Dhoni is an Honorary Lieutenant Colonel in the Parachute Regiment of the Territorial Army. Earlier skipper Virat Kohli had made it clear that the team management hadn`t heard anything from Dhoni on his future. But the former skipper has now sent across the message to all concerned.

In fact, while rumours were doing the rounds that Dhoni would have called it quits after the World Cup, those close to him had made it clear that it was unlikely. With Dhoni now informing the board of the sabbatical, there is clearly more to come when it comes to Dhoni serving the national team.

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ICC’s suspension of Zimbabwe Board is a wake-up call for PCB




Islamabad: THE suspension of the Zimbabwe Cricket Board by the ICC due to government’s interference is a wake-up call for the Pakistan Cricket Board (PCB) who need to exclude several clauses from its constitution which allow the federal government and the prime minister as its patron to intervene in the PCB affairs.

The PCB’s constitution was approved in 2014 during ex-chairman Najam Sethi’s tenure while earlier some amendments were also made by another former PCB chairman Zaka Ashraf. Though the media at the time had raised concern over those clauses which allowed government’s interference in the PCB affairs, Zaka had dispelled such concerns and had claimed that the ICC had approved the constitution.

However, the recent decision of the ICC to suspend the Zimbabwe Cricket Board after the Zimbabwe government had dissolved their board should be an eye opener for the PCB as well as other boards who encourage such interference from the government.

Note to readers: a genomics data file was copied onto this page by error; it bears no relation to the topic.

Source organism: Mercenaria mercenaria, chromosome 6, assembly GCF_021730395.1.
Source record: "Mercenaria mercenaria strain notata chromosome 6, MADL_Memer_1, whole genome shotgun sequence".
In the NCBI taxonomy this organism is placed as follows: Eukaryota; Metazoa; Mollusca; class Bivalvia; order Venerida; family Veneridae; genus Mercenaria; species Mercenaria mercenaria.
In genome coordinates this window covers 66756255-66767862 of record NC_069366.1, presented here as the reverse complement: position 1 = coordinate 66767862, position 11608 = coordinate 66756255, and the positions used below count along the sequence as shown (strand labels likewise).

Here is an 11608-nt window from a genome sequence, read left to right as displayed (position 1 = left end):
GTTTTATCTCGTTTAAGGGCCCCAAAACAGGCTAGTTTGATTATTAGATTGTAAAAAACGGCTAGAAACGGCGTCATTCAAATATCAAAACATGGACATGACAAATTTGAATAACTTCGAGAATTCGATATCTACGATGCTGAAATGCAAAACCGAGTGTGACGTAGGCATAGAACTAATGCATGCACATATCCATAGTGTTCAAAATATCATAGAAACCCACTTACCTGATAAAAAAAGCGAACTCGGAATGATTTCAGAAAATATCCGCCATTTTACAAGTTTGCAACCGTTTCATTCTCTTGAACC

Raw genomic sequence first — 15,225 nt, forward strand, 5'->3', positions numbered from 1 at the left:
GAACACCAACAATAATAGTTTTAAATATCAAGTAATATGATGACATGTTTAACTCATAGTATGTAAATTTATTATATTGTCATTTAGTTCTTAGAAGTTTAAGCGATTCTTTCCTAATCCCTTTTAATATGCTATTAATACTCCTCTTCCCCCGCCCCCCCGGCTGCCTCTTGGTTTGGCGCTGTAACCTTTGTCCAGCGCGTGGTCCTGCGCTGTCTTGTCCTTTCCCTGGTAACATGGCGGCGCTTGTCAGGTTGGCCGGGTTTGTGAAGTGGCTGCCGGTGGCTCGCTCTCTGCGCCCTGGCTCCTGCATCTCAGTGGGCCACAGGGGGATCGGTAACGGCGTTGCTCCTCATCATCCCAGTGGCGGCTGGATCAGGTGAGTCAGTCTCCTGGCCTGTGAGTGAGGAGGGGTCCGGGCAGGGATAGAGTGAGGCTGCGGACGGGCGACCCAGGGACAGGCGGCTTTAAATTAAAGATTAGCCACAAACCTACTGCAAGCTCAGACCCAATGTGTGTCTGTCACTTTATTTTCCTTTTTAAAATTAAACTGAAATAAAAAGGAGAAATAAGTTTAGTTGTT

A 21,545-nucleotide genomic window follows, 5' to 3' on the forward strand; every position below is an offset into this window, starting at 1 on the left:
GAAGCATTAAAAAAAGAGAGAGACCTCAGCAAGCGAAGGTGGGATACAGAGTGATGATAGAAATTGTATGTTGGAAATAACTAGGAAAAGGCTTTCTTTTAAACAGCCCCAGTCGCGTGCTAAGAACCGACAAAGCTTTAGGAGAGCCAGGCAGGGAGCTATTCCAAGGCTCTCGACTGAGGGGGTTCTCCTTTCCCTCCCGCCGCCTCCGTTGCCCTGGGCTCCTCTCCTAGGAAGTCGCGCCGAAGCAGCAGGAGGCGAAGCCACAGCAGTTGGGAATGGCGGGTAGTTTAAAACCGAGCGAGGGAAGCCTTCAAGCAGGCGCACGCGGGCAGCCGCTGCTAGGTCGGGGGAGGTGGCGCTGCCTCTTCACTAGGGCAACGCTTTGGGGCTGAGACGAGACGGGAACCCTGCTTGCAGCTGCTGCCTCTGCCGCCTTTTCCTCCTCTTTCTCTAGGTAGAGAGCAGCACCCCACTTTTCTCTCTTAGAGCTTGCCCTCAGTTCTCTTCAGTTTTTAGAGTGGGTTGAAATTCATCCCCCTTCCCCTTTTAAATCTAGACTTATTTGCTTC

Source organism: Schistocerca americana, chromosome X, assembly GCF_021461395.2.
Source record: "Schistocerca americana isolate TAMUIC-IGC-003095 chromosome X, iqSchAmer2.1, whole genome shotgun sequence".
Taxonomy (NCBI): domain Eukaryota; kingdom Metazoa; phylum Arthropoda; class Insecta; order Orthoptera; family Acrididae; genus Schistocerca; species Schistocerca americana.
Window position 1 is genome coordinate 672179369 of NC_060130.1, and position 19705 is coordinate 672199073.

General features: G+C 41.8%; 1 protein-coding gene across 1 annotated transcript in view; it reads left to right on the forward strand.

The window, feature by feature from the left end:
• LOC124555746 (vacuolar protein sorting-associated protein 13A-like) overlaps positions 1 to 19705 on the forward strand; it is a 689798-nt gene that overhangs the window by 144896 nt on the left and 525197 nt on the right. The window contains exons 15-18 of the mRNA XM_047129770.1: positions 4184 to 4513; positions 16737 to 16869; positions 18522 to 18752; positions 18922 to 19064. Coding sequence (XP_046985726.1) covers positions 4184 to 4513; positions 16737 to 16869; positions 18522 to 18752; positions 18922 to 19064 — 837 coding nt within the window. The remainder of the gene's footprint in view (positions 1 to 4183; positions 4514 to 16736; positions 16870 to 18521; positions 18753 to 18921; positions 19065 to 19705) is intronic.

In the PCB’s constitution, one of the major clauses (number 45) says: “The Federal Government may, if it deemed necessary and expedient, make amendment in this constitution by way of repeal, substitution, omission, modification or addition of any provision thereof.”

In yet another clause (3), the patron may, from time to time, give to the Board general policy directions and the Board shall implement the same.”Moreover, the patron, who has not been elected by any forum of the PCB but automatically gets this position for being the prime minister of the country, also has the power to remove the PCB chairman and also to dissolve the most supreme body of the PCB — the Board of Governors — under special circumstances mentioned in the PCB constitution.

Furthermore, two members of the Board of Governors are to be nominated by the patron, too, and traditionally, one of them is elected as the PCB chairman.

t may be mentioned here that the ICC in the past has suspended the memberships of Sri Lanka Cricket (SLC) and Nepal, prior to the Zimbabwe suspension for the same reasons of government’s interferences. However, the ICC chose to look the other way when the Indian Supreme Court formed the famous Lodha Commission to look into the BCCI affairs and to investigate the charges of corruptions in the IPL edition held in 2013.Though then BCCI secretary Ajay Shirke had verbally asked then ICC chief executive Dav Richardson to write a letter to BCCI, showing concern over government’s interference after the formation of the Lodha Commission, Richardson refrained from it and insisted that BCCI should first write a letter to the world cricket governing body apprising it of the situation and asking for action.